GIRARD SCHOOLS New chief seeks to mend rifts with parents

Shoaf says the intermediate school will open when it's safe and not a day sooner.
GIRARD -- Joseph Shoaf, Girard's new schools superintendent, wants to renew relations between the district and community.
That may be easier said than done since parents have filed two lawsuits against the district within a week, and a third is expected.
One suit seeks to retain Robert Foley as intermediate school principal, another wants Prospect Elementary School closed until it's environmentally safe, and petitions are being circulated to remove the entire school board.
"It want to get community relations where it used to be," said the 35-year-old Shoaf, who was named July 23 to run the district. He was the junior high school principal.
Some ideas: Shoaf, of Cortland, said he plans to open communications by calling on the press to keep the public aware of continued environmental tests at the intermediate school.
The building was closed in May because of health issues.
Shoaf said he plans to speak to organizations about education and what it means to a community.
Shoaf explained that he will also be appointing a superintendent's advisory committee so he can seek opinions about the schools, curriculum and how best to prepare pupils for the work force.
"The school is a reflection of the community," Shoaf said. "It's still a good school system and a good city. All this stuff will go away eventually."
He also plans to establish an advisory committee composed of a pupil from each grade and have monthly meetings to get pupils' opinions on issues. He also will be riding on buses with pupils.
Once the remedial work is done on the intermediate school to correct environmental problems that sickened staff members and pupils and it can reopen, Shoaf will set up an office for himself in the building.
"I won't ask the staff to go in before I do," he explained, adding that parents will be able to check out the building before it's reopened.
Shoaf said there is no timetable to reopen the intermediate school. "We'll go in when it's safe and not a day before."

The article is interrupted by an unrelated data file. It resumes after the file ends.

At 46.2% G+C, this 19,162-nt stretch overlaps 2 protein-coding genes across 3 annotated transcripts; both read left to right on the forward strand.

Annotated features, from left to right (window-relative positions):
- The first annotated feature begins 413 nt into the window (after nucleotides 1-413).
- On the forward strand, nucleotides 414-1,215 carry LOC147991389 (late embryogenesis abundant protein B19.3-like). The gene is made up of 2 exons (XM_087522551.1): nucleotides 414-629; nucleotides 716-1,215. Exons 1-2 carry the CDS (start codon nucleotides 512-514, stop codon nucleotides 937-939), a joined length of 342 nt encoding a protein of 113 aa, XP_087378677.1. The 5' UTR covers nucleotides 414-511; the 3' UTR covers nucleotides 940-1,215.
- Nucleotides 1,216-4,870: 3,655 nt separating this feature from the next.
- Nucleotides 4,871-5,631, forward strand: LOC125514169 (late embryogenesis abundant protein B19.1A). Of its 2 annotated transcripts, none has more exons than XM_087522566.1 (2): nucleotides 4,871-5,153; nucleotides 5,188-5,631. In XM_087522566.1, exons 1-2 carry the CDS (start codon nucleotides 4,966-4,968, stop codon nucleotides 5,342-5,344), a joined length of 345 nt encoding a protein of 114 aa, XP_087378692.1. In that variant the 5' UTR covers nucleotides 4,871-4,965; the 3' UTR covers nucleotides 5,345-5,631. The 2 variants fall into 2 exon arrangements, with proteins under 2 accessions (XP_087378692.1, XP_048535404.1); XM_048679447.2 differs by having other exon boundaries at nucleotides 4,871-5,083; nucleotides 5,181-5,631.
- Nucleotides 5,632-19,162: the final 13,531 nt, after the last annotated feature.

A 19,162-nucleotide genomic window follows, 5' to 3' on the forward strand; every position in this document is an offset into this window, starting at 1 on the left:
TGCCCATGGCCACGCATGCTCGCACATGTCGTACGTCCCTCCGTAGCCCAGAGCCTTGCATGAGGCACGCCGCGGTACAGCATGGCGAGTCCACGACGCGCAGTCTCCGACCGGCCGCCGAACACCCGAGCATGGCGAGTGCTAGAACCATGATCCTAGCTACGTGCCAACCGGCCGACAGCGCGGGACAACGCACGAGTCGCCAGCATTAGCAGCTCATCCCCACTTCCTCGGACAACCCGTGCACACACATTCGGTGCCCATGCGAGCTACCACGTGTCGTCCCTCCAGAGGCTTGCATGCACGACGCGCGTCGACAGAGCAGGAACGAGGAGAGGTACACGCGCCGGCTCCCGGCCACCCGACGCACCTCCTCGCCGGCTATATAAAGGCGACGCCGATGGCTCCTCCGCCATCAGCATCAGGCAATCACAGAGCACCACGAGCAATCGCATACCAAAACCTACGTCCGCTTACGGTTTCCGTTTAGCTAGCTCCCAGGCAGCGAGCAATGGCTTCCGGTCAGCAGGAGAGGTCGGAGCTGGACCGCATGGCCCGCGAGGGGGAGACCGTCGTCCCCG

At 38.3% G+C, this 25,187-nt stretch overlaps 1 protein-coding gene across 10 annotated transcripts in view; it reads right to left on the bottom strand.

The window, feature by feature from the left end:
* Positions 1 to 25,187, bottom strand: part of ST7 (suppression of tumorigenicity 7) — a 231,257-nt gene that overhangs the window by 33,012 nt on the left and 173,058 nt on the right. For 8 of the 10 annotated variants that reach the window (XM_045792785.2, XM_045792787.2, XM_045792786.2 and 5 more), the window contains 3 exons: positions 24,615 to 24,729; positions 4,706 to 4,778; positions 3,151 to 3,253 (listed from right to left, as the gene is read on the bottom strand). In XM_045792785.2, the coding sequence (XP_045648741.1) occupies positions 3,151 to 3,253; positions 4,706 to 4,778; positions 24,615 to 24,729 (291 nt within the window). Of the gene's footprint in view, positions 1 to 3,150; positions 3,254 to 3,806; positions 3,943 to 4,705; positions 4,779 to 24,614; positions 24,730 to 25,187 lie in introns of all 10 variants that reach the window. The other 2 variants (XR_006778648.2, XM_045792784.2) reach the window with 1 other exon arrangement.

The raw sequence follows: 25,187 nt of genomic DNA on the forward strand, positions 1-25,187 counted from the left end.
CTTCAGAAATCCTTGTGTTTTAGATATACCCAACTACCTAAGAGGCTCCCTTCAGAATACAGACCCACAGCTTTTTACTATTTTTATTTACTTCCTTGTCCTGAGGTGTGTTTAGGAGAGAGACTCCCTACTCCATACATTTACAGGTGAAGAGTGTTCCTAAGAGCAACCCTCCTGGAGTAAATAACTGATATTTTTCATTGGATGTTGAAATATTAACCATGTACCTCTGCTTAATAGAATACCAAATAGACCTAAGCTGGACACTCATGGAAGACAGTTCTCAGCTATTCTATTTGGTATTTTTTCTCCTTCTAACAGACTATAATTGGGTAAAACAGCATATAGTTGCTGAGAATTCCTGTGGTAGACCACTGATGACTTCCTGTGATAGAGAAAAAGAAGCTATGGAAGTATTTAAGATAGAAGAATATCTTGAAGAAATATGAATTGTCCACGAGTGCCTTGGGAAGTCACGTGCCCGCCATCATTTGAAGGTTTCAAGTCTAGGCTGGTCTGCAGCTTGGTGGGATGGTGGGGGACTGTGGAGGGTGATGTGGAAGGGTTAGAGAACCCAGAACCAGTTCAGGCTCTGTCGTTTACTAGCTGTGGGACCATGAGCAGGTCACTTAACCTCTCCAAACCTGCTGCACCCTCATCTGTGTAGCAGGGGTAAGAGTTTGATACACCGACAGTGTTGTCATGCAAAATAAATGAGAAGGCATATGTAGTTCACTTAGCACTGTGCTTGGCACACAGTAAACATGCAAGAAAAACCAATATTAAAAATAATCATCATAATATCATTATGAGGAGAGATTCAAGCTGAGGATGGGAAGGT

Former superintendent Anthony D'Ambrosio focused on academics and curriculum development, Shoaf said.
Student achievement: The new superintendent said that with the tension between the community and school district, he wants to "get out there in a leadership role and keep the focus on student achievement."
Shoaf's goal is to see the district receive the Ohio Award for Excellence. It's a process of self-assessment of educational functions with an outside agency doing an evaluation.
"It's vital that we not get caught up [with the health issues]. We need to focus on student achievement. Everybody needs to do their job," he said.
Promotion: When Shoaf came here three years ago from Maple Heights, where he was assistant high school principal, he didn't expect to become superintendent so quickly.
Shoaf received his doctorate in educational leadership in 2000 from Youngstown State University.
He did so, he said, to better himself and be eligible to become a high school principal in Cleveland, where a doctorate is a requirement.
Both his parents are teachers.
Shoaf and his wife, Tammy, recently had triplets, and Shoaf promised his wife that he would slow down.
It wasn't meant to be.
"I always knew I was going to be a superintendent somewhere," Shoaf said, noting he preferred it be Girard.
"I didn't want to become an administrative gypsy, but I had no idea it was going to come so quickly."

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